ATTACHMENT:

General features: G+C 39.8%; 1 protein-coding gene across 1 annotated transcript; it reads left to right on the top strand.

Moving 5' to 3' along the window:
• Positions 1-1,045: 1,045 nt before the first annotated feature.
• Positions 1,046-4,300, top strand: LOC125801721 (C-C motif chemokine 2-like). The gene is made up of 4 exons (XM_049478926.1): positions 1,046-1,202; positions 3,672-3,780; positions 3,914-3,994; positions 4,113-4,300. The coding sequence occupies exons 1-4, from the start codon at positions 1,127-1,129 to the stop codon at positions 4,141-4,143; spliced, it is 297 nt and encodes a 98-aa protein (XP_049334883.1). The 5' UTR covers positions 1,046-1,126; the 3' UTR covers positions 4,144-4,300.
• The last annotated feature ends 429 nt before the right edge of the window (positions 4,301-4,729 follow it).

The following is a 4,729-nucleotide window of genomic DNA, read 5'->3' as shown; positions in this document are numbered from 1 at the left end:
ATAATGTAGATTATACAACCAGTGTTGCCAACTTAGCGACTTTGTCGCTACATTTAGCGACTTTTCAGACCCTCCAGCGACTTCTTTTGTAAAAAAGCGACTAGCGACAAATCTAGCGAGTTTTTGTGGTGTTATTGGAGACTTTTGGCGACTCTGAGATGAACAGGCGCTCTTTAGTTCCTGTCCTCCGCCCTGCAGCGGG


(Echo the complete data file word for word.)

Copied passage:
General features: G+C 39.8%; 1 protein-coding gene across 1 annotated transcript; it reads left to right on the top strand.

Moving 5' to 3' along the window:
• Positions 1-1,045: 1,045 nt before the first annotated feature.
• Positions 1,046-4,300, top strand: LOC125801721 (C-C motif chemokine 2-like). The gene is made up of 4 exons (XM_049478926.1): positions 1,046-1,202; positions 3,672-3,780; positions 3,914-3,994; positions 4,113-4,300. The coding sequence occupies exons 1-4, from the start codon at positions 1,127-1,129 to the stop codon at positions 4,141-4,143; spliced, it is 297 nt and encodes a 98-aa protein (XP_049334883.1). The 5' UTR covers positions 1,046-1,126; the 3' UTR covers positions 4,144-4,300.
• The last annotated feature ends 429 nt before the right edge of the window (positions 4,301-4,729 follow it).

The following is a 4,729-nucleotide window of genomic DNA, read 5'->3' as shown; positions in this document are numbered from 1 at the left end:
ATAATGTAGATTATACAACCAGTGTTGCCAACTTAGCGACTTTGTCGCTACATTTAGCGACTTTTCAGACCCTCCAGCGACTTCTTTTGTAAAAAAGCGACTAGCGACAAATCTAGCGAGTTTTTGTGGTGTTATTGGAGACTTTTGGCGACTCTGAGATGAACAGGCGCTCTTTAGTTCCTGTCCTCCGCCCTGCAGCGGG